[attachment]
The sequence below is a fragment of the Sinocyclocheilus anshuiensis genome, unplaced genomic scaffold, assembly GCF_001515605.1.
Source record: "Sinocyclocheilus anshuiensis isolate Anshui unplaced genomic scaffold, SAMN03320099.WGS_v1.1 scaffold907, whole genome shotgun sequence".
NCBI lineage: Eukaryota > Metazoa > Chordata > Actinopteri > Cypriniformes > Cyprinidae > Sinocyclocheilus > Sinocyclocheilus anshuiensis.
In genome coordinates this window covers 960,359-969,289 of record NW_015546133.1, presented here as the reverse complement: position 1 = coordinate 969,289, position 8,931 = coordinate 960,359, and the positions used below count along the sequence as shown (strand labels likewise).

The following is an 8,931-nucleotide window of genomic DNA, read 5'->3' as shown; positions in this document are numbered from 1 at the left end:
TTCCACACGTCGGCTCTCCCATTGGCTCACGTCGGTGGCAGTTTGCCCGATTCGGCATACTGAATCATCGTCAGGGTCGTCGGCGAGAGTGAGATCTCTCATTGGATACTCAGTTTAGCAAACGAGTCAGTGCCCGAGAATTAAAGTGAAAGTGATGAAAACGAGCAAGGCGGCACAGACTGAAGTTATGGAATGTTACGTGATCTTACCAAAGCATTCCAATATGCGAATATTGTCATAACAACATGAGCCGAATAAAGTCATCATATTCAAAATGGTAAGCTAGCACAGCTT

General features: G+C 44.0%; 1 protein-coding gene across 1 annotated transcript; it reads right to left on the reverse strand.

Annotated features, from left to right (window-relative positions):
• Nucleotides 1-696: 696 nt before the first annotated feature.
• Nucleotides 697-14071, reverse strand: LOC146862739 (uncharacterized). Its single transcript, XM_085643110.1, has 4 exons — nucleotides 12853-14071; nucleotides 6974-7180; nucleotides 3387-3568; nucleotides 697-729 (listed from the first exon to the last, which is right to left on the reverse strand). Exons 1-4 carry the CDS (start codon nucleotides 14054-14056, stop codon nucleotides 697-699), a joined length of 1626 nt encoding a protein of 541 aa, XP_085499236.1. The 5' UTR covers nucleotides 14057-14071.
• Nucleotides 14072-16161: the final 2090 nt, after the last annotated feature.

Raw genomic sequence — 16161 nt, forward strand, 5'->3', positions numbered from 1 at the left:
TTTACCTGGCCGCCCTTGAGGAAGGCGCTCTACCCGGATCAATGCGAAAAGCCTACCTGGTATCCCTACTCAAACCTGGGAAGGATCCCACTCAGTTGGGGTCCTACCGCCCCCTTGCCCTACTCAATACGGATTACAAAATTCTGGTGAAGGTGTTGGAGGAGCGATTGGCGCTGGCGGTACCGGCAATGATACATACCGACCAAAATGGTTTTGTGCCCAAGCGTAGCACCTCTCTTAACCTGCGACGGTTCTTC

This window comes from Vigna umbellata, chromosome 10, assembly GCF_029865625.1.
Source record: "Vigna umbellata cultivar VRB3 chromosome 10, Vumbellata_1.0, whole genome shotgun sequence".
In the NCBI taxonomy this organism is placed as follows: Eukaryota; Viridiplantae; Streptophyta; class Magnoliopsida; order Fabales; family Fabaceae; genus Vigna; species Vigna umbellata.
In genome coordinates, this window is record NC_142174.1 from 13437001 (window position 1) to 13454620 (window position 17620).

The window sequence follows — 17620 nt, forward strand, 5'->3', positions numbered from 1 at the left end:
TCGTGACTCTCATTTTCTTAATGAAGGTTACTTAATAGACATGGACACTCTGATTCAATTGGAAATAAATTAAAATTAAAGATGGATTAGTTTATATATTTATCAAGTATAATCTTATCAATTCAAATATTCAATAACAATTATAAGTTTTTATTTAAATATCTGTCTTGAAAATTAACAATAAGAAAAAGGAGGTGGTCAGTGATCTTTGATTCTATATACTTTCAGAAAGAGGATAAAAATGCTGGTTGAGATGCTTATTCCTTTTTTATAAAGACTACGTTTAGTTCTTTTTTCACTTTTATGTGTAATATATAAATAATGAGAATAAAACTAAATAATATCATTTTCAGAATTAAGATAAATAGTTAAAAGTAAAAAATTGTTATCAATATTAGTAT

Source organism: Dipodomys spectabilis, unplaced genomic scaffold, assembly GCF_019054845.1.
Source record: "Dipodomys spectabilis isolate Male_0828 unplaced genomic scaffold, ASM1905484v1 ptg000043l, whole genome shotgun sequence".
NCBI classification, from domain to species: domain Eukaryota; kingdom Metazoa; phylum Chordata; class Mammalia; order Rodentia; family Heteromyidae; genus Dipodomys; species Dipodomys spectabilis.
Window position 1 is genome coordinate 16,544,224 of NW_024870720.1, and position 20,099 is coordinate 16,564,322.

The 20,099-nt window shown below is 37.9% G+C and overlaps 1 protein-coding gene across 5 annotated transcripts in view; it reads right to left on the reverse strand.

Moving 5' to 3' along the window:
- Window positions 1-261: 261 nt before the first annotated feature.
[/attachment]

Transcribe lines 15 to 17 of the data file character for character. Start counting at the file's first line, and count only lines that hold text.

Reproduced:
Source record: "Vigna umbellata cultivar VRB3 chromosome 10, Vumbellata_1.0, whole genome shotgun sequence".
In the NCBI taxonomy this organism is placed as follows: Eukaryota; Viridiplantae; Streptophyta; class Magnoliopsida; order Fabales; family Fabaceae; genus Vigna; species Vigna umbellata.
In genome coordinates, this window is record NC_142174.1 from 13437001 (window position 1) to 13454620 (window position 17620).